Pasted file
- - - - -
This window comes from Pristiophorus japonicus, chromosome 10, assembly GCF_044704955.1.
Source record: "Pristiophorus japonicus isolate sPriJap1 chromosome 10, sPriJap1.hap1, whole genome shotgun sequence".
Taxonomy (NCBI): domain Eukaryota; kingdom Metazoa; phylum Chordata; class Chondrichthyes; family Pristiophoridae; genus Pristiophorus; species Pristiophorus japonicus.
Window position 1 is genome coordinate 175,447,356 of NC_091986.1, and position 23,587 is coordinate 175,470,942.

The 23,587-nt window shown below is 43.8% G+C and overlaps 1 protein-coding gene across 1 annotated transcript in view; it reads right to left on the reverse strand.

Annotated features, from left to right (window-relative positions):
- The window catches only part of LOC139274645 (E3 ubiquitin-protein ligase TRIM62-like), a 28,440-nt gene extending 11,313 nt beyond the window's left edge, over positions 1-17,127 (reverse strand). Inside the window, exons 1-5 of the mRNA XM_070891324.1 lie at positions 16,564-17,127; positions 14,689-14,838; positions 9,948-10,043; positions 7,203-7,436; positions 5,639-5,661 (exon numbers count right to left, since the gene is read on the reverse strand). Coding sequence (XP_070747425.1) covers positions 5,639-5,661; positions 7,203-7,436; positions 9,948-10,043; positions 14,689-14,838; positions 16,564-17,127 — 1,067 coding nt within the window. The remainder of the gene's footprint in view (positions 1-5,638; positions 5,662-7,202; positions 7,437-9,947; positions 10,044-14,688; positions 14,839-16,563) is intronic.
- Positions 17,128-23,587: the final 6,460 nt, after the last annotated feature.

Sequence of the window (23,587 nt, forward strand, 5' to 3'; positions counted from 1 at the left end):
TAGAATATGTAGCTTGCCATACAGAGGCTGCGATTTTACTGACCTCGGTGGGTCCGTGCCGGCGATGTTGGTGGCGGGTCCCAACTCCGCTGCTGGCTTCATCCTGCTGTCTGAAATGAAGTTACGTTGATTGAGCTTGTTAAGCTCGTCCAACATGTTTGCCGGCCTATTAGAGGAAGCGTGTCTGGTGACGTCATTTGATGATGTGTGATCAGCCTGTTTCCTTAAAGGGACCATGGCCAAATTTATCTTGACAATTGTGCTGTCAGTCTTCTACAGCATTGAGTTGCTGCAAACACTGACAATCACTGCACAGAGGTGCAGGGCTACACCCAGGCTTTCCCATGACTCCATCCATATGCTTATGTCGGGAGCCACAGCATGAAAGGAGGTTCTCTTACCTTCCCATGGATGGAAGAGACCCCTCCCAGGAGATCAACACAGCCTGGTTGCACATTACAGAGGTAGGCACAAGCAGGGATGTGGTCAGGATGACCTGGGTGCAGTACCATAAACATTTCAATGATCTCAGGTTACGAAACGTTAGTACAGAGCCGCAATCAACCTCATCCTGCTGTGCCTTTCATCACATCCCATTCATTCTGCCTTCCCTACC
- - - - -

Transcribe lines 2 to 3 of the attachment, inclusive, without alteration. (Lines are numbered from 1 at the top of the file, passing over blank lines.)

Source record: "Pristiophorus japonicus isolate sPriJap1 chromosome 10, sPriJap1.hap1, whole genome shotgun sequence".
Taxonomy (NCBI): domain Eukaryota; kingdom Metazoa; phylum Chordata; class Chondrichthyes; family Pristiophoridae; genus Pristiophorus; species Pristiophorus japonicus.